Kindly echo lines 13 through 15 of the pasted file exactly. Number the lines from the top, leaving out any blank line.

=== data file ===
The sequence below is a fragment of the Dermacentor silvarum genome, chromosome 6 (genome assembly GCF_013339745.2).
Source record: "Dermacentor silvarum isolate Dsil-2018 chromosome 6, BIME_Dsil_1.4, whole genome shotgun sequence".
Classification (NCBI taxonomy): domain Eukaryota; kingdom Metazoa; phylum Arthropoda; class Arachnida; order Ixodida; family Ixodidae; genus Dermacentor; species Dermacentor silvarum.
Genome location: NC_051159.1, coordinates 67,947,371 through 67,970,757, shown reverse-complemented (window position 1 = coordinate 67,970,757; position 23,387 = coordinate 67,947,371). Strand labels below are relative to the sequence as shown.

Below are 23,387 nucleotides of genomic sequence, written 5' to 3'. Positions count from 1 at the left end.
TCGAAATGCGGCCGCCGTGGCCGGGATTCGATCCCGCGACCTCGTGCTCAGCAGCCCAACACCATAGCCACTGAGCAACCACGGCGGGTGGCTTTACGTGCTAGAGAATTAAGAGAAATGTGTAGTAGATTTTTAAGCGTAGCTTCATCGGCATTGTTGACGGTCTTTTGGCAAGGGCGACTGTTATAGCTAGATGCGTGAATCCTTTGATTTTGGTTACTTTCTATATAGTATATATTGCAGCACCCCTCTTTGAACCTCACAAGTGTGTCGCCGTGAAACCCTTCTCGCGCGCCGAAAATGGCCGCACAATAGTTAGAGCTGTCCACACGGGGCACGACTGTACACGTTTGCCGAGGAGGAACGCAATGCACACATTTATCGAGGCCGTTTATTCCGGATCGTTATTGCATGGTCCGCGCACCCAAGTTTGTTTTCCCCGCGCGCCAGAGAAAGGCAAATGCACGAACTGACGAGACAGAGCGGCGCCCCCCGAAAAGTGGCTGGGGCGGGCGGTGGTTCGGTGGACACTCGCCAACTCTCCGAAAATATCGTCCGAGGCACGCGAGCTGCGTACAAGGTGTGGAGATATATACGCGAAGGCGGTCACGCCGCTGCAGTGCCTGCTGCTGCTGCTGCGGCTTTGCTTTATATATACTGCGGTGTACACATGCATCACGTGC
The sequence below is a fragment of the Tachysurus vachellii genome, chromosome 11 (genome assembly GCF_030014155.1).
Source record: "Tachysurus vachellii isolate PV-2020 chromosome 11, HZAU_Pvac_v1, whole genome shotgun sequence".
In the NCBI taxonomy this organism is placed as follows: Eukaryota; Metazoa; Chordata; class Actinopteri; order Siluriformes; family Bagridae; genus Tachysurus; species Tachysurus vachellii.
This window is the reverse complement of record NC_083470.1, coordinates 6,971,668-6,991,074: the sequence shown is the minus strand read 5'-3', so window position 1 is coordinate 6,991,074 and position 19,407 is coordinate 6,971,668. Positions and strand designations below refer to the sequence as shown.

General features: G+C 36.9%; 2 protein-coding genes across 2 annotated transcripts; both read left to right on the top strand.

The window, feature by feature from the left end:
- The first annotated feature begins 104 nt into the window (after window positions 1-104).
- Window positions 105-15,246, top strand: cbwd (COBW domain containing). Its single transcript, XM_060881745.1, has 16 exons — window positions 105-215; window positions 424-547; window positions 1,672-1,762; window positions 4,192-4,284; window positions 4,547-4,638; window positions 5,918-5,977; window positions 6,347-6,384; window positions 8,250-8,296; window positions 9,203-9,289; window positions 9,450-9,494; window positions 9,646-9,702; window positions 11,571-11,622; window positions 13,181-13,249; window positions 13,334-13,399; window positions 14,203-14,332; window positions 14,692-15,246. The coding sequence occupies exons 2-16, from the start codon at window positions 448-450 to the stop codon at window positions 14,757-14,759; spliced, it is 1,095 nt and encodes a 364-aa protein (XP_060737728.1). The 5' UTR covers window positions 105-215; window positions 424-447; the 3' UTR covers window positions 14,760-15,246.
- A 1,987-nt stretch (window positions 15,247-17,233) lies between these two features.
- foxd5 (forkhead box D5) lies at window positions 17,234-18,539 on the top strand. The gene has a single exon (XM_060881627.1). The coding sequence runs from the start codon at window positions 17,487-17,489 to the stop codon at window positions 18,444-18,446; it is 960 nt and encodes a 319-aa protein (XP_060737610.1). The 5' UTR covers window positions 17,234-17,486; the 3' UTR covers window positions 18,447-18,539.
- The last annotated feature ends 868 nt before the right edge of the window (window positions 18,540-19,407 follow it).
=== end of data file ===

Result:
- The first annotated feature begins 104 nt into the window (after window positions 1-104).
- Window positions 105-15,246, top strand: cbwd (COBW domain containing). Its single transcript, XM_060881745.1, has 16 exons — window positions 105-215; window positions 424-547; window positions 1,672-1,762; window positions 4,192-4,284; window positions 4,547-4,638; window positions 5,918-5,977; window positions 6,347-6,384; window positions 8,250-8,296; window positions 9,203-9,289; window positions 9,450-9,494; window positions 9,646-9,702; window positions 11,571-11,622; window positions 13,181-13,249; window positions 13,334-13,399; window positions 14,203-14,332; window positions 14,692-15,246. The coding sequence occupies exons 2-16, from the start codon at window positions 448-450 to the stop codon at window positions 14,757-14,759; spliced, it is 1,095 nt and encodes a 364-aa protein (XP_060737728.1). The 5' UTR covers window positions 105-215; window positions 424-447; the 3' UTR covers window positions 14,760-15,246.
- A 1,987-nt stretch (window positions 15,247-17,233) lies between these two features.